Re: [gitops-wg] Improving GitOps usability


Chris Short
 

Thank you for bringing this to the group. I legit wish I had this when I was working in the Duke Health system. Would've made our lives much easier.

I can see extensive use of this being made in highly regulated environments right off the bat. This is also useful if you want to create safe, happy paths for folks to release their services/code with the downside of if you're not on the happy path you're going to have to go through other approval process(es) of some sort. This has been a practice for a while just never quite this tight (nor this native to Kubernetes).

w/r/t GUIs: By default, I don't think GUIs are necessary for GitOps tooling. If there is an edit source option in the GUI, a request should be made to commit a changeset through normal approval processes, not a direct commit to the source of truth. This can be managed a number of ways but, we should strive to encourage folks to build out tooling in a production-ready manner with appropriate safeguards either in place or documented where needed.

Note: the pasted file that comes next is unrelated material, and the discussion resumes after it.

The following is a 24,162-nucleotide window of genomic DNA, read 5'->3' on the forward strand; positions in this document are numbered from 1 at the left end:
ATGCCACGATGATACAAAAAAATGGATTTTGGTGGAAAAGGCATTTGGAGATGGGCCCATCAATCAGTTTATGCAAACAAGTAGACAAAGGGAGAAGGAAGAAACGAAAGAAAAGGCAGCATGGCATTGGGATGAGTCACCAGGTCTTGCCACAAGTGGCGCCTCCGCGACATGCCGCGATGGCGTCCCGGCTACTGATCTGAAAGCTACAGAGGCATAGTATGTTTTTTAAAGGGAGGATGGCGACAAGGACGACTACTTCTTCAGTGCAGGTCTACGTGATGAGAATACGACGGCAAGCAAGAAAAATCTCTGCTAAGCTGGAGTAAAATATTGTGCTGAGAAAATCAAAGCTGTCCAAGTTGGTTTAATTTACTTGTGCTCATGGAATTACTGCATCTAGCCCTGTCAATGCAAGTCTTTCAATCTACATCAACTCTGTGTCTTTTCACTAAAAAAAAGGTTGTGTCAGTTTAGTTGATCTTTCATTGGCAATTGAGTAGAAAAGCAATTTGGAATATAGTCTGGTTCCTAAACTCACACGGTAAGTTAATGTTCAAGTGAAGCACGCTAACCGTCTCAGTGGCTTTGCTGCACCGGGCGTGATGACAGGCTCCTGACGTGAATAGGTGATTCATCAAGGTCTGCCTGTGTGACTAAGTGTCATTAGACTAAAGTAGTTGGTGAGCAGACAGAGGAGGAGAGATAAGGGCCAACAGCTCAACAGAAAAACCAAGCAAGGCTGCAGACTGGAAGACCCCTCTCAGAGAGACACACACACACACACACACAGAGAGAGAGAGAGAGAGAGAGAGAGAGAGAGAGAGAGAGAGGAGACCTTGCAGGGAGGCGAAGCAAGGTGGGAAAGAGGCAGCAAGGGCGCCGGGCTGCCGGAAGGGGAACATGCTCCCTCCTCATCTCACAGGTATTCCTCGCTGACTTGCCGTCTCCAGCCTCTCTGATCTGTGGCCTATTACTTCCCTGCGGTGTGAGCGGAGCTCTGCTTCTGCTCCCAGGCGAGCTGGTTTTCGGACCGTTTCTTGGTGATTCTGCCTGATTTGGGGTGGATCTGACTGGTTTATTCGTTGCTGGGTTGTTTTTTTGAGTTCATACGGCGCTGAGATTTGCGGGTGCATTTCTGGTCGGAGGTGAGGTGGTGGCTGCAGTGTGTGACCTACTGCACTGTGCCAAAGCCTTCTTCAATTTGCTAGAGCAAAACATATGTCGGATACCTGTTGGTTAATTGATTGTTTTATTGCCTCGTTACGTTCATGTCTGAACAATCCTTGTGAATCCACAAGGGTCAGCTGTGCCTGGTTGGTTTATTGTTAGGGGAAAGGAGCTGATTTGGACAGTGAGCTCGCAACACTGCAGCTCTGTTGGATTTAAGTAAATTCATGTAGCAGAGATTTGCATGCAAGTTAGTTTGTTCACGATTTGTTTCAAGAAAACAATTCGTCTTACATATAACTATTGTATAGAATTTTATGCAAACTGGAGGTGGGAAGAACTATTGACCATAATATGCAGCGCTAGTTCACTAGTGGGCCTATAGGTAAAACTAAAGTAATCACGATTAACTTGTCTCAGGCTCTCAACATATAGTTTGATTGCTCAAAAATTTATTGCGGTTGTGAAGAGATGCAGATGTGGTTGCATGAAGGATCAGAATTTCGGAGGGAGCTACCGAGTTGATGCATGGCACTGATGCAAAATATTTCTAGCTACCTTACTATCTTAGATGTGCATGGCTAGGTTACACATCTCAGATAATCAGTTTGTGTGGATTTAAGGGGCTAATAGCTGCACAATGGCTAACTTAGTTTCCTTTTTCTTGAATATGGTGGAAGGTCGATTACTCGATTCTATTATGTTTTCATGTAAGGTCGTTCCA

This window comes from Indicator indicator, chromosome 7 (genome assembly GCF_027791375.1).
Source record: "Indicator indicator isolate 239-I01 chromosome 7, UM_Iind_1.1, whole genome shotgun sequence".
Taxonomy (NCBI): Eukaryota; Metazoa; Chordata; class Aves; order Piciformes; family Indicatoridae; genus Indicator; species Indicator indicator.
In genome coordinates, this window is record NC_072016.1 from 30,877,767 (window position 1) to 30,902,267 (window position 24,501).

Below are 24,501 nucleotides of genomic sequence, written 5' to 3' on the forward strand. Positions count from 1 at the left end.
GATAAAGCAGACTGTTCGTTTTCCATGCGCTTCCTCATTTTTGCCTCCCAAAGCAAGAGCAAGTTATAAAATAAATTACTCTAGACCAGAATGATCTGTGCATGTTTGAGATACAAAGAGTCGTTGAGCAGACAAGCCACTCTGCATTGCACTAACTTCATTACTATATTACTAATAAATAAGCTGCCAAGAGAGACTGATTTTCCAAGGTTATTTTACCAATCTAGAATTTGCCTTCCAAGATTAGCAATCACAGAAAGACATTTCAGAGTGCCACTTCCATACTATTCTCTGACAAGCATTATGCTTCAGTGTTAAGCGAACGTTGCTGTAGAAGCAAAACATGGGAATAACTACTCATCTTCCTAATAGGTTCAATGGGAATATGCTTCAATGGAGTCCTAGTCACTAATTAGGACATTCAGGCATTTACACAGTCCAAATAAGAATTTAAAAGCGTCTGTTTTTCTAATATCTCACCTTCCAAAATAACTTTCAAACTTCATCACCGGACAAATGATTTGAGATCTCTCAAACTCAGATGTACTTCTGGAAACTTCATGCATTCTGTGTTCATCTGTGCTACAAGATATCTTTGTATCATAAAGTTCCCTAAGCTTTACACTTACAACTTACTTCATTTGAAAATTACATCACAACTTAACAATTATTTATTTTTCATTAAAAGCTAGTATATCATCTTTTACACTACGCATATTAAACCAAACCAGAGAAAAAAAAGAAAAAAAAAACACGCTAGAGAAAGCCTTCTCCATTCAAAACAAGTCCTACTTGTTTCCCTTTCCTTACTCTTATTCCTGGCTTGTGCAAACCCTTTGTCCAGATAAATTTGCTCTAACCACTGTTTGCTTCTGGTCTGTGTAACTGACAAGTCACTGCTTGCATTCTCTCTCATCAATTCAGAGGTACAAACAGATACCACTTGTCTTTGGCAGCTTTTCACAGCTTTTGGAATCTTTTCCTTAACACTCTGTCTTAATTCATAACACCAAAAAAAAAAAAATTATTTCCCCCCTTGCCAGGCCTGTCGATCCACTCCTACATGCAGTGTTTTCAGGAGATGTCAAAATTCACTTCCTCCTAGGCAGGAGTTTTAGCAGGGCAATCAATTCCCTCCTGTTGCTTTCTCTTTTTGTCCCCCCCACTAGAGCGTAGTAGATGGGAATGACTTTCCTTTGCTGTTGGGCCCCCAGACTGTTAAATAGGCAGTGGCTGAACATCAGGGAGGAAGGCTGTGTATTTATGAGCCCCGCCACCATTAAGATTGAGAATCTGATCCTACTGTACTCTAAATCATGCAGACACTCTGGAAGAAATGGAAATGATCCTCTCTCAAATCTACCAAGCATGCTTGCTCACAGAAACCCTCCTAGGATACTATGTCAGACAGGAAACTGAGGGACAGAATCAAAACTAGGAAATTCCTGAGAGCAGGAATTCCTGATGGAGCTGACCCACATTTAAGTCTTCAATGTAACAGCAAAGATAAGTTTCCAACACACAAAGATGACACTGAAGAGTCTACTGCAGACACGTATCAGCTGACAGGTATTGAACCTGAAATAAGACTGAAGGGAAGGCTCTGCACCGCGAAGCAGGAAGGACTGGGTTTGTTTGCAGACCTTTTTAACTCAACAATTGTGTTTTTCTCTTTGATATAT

w/r/t writing back to the repo: To be clear, this needs to be safeguarded somehow; drift detection only works if there's something different to compare against. If you're saving your diffs back to the git repo while breaking your environment you'll wish you hadn't when you realize prod is down and there's 17 revisions to rollback through. I urge some caution here and ask folks to remember the rigor needed to approve changes to environments and/or known good configurations. That's where we as a subproject could write something up or reference something so folks can build out their approval processes in a GitOps way to save some headaches (approval processes only work if they're followed).
He/Him/His
TZ=America/Detroit


On Wed, May 25, 2022 at 4:59 AM Stefan Prodan <stefan@...> wrote:
Flux controllers read config from git but can't push changes back.
Flux can write back to Git, but only for container image update automation. Flux image-reflector-controller scans container registries to find new versions, then Flux image-automation-controller patches the image tags based on user-defined policies, then commits and pushes the changes to Git. Like kpt v1, Flux uses kyaml setters to patch YAMLs in Git, to preserve comments. Docs here https://fluxcd.io/docs/guides/image-update/ 

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